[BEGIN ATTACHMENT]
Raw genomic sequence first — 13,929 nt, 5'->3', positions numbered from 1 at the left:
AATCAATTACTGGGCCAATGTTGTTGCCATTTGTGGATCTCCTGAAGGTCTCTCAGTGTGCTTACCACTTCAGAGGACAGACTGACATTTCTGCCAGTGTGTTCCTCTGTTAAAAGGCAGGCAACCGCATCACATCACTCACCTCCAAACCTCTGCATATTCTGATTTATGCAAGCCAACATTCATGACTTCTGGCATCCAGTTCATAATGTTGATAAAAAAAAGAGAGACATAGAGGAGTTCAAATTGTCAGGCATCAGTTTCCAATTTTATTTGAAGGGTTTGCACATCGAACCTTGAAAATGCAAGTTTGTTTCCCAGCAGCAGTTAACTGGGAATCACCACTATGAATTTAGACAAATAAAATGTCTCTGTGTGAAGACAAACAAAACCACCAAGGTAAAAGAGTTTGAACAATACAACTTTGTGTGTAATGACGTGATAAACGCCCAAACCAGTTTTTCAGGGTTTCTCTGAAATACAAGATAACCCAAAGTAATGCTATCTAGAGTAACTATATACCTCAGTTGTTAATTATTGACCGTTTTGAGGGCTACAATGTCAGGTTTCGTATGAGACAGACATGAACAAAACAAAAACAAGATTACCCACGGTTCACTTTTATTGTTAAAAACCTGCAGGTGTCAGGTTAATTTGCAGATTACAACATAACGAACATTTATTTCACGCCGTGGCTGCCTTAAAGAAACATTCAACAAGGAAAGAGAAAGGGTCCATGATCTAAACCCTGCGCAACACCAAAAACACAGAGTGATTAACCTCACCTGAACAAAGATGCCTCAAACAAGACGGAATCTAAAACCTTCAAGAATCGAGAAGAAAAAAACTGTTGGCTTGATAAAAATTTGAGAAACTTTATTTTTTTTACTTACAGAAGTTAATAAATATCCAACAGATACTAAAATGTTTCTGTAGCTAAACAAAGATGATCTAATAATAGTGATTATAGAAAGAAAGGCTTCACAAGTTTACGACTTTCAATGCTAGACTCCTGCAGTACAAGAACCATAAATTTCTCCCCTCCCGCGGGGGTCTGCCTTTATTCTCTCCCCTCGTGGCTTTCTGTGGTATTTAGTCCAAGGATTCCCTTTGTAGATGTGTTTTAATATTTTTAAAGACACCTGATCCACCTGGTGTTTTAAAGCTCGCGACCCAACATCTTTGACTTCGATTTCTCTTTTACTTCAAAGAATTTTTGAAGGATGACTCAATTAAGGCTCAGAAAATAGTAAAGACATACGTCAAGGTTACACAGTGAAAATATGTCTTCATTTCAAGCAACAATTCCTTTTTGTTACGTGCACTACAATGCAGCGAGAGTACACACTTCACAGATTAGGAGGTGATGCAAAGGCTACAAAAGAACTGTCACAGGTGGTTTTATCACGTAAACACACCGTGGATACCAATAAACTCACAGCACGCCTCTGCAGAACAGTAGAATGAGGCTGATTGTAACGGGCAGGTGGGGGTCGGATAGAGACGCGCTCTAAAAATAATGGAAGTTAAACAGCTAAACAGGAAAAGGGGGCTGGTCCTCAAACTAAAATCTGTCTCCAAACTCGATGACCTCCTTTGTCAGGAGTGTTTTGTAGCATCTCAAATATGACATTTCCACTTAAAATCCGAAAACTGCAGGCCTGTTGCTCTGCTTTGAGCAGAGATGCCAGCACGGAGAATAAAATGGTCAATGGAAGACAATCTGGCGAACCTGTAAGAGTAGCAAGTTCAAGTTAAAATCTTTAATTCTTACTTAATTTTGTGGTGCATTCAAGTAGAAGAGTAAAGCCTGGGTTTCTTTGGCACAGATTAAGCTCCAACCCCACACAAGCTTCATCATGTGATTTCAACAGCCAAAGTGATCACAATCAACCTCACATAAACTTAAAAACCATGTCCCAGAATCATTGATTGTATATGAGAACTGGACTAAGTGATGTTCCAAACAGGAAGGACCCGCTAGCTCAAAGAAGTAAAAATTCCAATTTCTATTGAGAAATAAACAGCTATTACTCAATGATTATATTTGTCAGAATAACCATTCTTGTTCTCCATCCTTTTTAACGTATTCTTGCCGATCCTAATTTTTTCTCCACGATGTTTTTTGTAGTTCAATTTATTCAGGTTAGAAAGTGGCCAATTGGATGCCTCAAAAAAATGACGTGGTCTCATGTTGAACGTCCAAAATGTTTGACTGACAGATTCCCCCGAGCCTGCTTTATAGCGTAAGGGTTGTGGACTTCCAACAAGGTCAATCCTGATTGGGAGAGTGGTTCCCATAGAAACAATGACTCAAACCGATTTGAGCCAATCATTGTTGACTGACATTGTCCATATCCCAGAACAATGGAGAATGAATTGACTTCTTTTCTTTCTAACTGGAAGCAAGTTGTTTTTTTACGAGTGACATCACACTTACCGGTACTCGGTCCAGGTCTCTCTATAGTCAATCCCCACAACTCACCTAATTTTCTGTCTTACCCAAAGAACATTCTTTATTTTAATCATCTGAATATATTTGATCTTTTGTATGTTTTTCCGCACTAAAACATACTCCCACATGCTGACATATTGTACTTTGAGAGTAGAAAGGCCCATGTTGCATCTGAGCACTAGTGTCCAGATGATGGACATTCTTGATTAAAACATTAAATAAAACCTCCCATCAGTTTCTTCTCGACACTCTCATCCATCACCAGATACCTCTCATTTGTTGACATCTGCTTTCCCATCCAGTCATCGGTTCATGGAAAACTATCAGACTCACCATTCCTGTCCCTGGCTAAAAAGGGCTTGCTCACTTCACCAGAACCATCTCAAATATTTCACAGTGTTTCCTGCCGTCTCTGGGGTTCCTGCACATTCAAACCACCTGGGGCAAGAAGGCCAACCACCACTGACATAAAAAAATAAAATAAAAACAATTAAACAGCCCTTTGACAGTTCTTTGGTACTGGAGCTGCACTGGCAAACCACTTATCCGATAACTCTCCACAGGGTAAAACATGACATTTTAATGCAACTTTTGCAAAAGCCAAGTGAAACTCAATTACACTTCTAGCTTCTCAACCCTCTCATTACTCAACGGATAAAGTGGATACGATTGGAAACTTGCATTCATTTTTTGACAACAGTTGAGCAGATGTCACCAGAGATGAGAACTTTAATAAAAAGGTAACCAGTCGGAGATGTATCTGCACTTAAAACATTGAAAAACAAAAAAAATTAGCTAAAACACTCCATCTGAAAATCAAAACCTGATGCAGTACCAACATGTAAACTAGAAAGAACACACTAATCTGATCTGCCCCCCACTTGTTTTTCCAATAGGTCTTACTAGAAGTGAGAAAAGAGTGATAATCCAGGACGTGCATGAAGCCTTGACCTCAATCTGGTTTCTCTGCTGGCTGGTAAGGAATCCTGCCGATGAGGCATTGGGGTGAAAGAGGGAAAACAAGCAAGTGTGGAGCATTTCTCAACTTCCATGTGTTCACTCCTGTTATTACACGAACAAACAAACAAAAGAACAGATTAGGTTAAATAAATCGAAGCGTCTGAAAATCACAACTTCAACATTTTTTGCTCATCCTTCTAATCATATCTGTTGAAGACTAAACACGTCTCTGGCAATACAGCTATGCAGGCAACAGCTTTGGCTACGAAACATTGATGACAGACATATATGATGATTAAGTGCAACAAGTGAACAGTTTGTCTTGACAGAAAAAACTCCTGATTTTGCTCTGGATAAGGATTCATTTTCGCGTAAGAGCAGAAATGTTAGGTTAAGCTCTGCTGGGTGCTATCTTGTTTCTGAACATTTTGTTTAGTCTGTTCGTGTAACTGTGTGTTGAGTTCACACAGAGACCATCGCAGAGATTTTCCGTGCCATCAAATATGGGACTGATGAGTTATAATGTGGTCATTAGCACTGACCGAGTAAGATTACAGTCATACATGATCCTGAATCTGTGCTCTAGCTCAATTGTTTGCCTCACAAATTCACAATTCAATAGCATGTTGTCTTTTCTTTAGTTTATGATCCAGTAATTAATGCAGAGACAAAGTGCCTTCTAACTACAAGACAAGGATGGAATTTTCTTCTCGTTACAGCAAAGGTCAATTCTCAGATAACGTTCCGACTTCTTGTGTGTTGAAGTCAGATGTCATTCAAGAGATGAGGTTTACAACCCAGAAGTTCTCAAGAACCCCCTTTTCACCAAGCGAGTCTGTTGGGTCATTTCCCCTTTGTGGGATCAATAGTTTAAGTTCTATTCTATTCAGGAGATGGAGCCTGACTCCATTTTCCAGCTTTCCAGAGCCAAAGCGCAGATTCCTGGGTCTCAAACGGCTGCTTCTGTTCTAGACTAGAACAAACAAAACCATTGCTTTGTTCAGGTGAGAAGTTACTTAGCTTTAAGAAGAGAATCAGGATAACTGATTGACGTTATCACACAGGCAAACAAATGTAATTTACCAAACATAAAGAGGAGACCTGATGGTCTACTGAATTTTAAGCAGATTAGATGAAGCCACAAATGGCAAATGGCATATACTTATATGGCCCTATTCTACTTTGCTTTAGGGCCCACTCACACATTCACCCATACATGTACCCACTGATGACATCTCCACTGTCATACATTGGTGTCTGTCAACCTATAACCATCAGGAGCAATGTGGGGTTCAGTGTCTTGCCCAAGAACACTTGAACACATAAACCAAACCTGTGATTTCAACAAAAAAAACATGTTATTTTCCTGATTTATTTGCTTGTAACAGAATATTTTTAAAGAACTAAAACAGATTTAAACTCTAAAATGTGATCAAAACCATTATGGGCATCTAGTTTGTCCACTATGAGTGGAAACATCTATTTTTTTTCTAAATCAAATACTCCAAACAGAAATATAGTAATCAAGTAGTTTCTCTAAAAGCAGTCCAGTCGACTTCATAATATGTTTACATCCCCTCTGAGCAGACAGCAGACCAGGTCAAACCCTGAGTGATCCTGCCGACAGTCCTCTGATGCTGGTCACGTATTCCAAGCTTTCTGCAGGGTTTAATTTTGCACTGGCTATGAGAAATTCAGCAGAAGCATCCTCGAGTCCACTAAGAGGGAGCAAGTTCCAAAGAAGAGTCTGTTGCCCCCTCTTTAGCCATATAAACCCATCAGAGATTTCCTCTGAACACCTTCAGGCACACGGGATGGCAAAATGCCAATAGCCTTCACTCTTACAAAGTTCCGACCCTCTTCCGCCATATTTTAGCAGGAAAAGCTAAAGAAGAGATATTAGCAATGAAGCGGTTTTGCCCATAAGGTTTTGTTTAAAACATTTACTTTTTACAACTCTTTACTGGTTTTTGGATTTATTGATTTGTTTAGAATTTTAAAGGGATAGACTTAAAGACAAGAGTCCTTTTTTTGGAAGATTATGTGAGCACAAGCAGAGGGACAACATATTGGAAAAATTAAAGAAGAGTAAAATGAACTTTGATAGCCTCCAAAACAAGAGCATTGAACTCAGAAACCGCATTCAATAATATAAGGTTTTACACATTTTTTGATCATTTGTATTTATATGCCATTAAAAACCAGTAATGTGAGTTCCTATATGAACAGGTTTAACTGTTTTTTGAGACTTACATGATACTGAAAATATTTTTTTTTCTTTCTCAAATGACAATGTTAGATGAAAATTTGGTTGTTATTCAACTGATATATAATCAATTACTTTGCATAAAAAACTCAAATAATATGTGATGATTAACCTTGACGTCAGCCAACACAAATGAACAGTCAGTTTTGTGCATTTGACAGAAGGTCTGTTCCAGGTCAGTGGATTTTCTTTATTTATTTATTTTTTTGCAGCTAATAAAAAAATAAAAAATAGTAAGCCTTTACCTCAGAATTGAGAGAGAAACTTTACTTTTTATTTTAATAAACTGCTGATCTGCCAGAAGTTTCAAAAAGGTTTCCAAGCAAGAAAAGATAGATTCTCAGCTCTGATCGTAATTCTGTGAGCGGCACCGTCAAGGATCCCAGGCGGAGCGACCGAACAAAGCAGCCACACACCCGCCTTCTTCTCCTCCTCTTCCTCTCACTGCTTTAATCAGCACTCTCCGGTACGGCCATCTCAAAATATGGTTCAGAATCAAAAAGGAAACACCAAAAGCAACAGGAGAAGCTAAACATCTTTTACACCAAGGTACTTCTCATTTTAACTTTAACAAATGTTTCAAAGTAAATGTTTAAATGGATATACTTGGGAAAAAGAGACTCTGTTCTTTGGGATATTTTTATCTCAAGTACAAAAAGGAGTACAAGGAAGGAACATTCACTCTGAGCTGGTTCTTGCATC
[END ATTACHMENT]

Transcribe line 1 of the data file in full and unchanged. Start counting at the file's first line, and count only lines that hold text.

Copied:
Raw genomic sequence first — 13,929 nt, 5'->3', positions numbered from 1 at the left: